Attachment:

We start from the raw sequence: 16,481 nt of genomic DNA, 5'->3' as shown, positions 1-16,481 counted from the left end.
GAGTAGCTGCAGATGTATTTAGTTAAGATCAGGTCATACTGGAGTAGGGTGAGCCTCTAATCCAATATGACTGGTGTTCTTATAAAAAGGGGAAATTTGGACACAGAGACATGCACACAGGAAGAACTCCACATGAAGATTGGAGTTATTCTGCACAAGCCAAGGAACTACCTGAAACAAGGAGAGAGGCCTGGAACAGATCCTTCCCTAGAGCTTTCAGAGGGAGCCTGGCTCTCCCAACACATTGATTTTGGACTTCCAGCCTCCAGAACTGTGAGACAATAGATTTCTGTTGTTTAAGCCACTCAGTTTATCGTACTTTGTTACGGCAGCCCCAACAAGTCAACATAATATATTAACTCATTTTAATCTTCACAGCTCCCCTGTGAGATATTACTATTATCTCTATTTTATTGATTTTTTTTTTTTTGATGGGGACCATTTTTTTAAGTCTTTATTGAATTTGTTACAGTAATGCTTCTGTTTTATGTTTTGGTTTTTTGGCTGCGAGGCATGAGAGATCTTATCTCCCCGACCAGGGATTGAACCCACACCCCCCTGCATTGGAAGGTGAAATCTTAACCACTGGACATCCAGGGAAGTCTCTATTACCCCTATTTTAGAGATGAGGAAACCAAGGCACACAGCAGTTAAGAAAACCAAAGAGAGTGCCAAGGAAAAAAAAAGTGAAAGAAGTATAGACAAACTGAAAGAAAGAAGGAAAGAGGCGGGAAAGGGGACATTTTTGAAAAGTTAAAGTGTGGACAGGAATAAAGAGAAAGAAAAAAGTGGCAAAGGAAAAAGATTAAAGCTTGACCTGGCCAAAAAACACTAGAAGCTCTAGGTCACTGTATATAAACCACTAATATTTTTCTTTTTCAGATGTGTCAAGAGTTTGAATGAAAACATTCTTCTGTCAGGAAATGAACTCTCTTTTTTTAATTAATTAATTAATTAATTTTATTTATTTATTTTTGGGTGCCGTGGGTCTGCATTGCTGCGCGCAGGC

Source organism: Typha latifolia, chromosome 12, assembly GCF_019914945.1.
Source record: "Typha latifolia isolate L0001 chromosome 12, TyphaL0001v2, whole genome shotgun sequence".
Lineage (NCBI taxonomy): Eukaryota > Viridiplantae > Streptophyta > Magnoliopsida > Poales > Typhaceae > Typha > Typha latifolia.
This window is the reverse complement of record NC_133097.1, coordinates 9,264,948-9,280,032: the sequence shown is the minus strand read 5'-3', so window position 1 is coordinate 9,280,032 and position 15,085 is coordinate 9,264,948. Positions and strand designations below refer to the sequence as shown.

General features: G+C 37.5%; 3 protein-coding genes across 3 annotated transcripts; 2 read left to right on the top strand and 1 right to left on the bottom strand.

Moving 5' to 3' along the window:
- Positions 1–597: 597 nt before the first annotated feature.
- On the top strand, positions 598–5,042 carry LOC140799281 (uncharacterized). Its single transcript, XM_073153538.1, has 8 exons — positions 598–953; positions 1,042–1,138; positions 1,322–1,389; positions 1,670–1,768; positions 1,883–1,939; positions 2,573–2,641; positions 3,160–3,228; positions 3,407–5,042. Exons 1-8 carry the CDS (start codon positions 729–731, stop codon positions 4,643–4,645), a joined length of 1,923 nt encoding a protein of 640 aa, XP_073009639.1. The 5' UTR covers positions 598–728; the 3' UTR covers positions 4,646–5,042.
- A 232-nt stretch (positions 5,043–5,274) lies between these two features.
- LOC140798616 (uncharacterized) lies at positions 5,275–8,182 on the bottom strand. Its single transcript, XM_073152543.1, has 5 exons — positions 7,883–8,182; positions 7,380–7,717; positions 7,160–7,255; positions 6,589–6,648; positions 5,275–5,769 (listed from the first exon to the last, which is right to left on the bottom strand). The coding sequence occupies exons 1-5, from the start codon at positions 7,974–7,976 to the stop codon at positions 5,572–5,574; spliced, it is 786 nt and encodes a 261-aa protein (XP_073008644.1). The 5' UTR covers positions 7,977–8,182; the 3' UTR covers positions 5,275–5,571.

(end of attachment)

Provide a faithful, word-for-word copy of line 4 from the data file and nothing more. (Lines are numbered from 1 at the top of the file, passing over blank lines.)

Source record: "Typha latifolia isolate L0001 chromosome 12, TyphaL0001v2, whole genome shotgun sequence".